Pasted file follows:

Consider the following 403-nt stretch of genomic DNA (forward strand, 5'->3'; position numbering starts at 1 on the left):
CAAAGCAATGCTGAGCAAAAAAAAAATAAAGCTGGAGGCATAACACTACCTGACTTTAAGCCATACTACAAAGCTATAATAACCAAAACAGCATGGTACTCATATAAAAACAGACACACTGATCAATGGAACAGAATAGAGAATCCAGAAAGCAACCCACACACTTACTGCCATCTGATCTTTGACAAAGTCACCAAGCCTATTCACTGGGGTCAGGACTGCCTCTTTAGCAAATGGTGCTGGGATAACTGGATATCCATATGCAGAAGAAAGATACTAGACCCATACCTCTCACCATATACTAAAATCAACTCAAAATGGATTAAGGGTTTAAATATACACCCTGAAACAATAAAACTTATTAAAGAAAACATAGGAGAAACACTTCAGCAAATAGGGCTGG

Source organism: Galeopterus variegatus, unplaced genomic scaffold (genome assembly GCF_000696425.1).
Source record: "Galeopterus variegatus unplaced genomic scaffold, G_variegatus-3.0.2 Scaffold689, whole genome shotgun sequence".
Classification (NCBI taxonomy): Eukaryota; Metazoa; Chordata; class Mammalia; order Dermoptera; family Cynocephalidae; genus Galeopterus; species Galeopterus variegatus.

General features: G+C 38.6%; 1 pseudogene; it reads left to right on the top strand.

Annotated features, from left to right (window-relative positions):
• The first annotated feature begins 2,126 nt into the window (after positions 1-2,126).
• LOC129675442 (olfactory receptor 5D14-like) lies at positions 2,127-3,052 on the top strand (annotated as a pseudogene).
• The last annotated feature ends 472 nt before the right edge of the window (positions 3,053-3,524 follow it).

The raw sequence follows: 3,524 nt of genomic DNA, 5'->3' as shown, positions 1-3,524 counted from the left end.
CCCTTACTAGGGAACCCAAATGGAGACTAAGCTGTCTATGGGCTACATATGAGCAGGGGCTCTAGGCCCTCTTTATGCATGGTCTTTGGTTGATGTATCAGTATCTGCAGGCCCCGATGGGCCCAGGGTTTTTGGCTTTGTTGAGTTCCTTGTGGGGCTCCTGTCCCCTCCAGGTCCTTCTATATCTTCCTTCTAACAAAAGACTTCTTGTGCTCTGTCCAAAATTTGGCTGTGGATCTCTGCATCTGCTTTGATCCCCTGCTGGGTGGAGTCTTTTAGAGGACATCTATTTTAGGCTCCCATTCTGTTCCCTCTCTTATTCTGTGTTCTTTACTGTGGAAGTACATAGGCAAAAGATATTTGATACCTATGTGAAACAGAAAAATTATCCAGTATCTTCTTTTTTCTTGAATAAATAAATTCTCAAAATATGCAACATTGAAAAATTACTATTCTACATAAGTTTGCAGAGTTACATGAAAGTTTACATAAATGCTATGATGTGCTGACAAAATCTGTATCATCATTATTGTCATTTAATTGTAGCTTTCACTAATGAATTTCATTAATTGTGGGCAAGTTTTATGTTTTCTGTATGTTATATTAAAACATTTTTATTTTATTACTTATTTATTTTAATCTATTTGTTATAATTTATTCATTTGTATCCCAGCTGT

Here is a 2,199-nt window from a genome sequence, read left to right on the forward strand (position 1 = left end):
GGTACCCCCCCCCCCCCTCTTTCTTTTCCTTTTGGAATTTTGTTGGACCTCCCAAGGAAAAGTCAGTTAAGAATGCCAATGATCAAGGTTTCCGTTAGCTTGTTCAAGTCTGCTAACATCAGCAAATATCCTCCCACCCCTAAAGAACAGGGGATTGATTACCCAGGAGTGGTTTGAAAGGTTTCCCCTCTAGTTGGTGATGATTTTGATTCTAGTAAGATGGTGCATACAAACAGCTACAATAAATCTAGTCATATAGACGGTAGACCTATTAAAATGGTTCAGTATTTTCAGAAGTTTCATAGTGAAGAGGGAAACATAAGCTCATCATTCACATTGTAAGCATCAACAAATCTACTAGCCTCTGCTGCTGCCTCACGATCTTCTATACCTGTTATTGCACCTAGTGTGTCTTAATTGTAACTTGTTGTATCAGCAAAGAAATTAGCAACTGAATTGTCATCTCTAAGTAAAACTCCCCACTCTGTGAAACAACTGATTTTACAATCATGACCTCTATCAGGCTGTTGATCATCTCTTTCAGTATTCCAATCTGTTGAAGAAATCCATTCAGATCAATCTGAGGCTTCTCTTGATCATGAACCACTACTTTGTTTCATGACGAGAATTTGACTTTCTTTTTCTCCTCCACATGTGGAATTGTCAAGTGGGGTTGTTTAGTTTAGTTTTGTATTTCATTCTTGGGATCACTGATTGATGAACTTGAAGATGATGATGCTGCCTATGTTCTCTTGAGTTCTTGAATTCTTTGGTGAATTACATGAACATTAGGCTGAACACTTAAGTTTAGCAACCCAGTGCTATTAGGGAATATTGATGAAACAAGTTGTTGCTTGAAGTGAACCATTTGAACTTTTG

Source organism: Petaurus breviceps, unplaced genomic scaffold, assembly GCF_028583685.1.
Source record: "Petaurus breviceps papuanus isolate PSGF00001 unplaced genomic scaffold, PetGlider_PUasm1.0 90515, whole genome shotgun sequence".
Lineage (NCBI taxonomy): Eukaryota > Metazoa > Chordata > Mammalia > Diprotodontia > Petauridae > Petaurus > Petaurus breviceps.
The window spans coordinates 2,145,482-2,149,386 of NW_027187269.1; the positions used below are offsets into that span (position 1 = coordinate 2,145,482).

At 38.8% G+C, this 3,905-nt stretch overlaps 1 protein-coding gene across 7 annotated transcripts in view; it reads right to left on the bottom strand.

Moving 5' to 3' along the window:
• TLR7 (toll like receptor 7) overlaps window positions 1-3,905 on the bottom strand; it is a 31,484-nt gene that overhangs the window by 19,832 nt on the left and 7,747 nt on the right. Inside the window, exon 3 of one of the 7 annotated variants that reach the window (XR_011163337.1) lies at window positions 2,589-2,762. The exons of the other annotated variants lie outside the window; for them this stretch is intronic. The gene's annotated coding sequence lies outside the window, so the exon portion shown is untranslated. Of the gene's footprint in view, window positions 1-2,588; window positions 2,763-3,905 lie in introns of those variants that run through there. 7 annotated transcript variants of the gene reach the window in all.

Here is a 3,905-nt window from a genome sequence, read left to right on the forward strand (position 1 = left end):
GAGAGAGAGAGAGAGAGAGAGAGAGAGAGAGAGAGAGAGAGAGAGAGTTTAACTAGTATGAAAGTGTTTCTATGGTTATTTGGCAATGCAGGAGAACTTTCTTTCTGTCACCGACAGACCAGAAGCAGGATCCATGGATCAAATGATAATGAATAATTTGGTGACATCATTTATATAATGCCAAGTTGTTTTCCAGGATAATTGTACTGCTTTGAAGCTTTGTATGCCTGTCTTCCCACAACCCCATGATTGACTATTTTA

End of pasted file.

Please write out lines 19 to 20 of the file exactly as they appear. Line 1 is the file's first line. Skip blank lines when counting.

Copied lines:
At 38.8% G+C, this 3,905-nt stretch overlaps 1 protein-coding gene across 7 annotated transcripts in view; it reads right to left on the bottom strand.

Moving 5' to 3' along the window: